Friday, June 21, 2024

Cut gambling adverts at UK sports games, MPs urge

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MPs have urged the UK government to cut the amount of gambling advertisements at football games and other sports events, to protect audiences amid growing concerns over the prevalence of betting addiction.

The committee of culture media and sport on Thursday called on ministers to take a more “precautionary approach” in its regulation of the sector, citing a study by the University of Bristol that showed nearly 7,000 gambling ads appeared in just six matches of this Premier League season. 

“More should be done to shield both children and people who have experienced problem gambling from what often seems like a bombardment of advertising branding at football and other sporting events”, said committee chair Caroline Dinenage. 

The report comes alongside demands from policymakers and campaigners for stricter regulation of “harmful” messaging, including a ban on gambling adverts in sports venues as well as on public transport

“Increasing so-called ‘safer gambling’ messaging will not help until we get proper evidence-based public health messages that have not been influenced by the gambling industry”, said Charles Ritchie, founder of the Gambling with Lives charity that supports families bereaved by gambling-related suicide.

In a white paper published earlier this year, the government set out plans to introduce a stake limit on bets as well as a statutory levy on some gambling companies to fund public health initiatives.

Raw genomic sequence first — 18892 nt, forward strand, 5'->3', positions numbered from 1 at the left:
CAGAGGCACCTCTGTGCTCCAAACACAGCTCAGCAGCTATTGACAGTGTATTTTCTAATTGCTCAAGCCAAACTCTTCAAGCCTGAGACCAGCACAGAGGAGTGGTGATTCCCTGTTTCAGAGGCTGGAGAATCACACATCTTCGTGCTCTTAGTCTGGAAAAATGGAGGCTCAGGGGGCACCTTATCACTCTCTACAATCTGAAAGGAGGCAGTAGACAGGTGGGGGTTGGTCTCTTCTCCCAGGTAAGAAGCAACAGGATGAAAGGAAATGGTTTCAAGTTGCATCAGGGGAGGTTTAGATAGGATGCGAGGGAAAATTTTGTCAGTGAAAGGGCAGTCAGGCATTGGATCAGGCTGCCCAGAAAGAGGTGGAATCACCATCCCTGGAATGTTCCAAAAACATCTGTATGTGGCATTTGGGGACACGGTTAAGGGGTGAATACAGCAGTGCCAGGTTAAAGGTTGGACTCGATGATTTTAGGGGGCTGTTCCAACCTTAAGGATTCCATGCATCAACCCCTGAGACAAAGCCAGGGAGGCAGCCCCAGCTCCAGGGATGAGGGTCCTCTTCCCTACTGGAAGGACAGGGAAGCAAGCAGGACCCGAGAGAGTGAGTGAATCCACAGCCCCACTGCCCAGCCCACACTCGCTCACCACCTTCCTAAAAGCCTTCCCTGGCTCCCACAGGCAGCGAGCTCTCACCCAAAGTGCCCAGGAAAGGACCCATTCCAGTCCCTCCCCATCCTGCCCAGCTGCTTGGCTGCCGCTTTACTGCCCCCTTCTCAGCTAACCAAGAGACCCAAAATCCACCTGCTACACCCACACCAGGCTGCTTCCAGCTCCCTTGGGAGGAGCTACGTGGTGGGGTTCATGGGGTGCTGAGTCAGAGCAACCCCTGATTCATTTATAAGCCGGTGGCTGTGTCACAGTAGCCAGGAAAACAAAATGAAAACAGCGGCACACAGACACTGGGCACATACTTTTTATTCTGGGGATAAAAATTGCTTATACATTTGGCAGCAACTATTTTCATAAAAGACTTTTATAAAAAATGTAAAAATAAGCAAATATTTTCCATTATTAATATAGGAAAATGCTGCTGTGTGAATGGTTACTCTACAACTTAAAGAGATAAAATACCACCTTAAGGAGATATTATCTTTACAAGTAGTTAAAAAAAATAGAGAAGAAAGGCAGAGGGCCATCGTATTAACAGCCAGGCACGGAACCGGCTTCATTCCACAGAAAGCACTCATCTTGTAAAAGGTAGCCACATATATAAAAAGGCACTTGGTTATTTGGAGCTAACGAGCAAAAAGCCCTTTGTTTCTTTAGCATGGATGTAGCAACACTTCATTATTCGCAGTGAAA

The policy document “outlines a balanced and proportionate package of measures, delivering greater protections for those at risk of experiencing harm, while having minimal impact on the freedoms of the large majority of punters”, the Department for Culture, Media and Sport said on Thursday.

The proposals, however, do not directly limit the sports industry from advertising gambling, with the department claiming that “sports governing bodies are best placed to decide” how to protect their fans.

Gambling groups pay the Premier League around £65mn a year, according to government figures.

In April, Premier League clubs said they would begin to phase out gambling logos from the front of players’ shirts by the end of the 2025-26 season.

However, this type of on-clothing promotion makes up only 7 per cent of the total gambling branding visible during matches, according to the Bristol university study cited in the CMS committee report. 

The MPs proposed that the new gambling sponsorship code of conduct, which the government plans to develop with sports bodies, include clear measures to promote safer messaging. 

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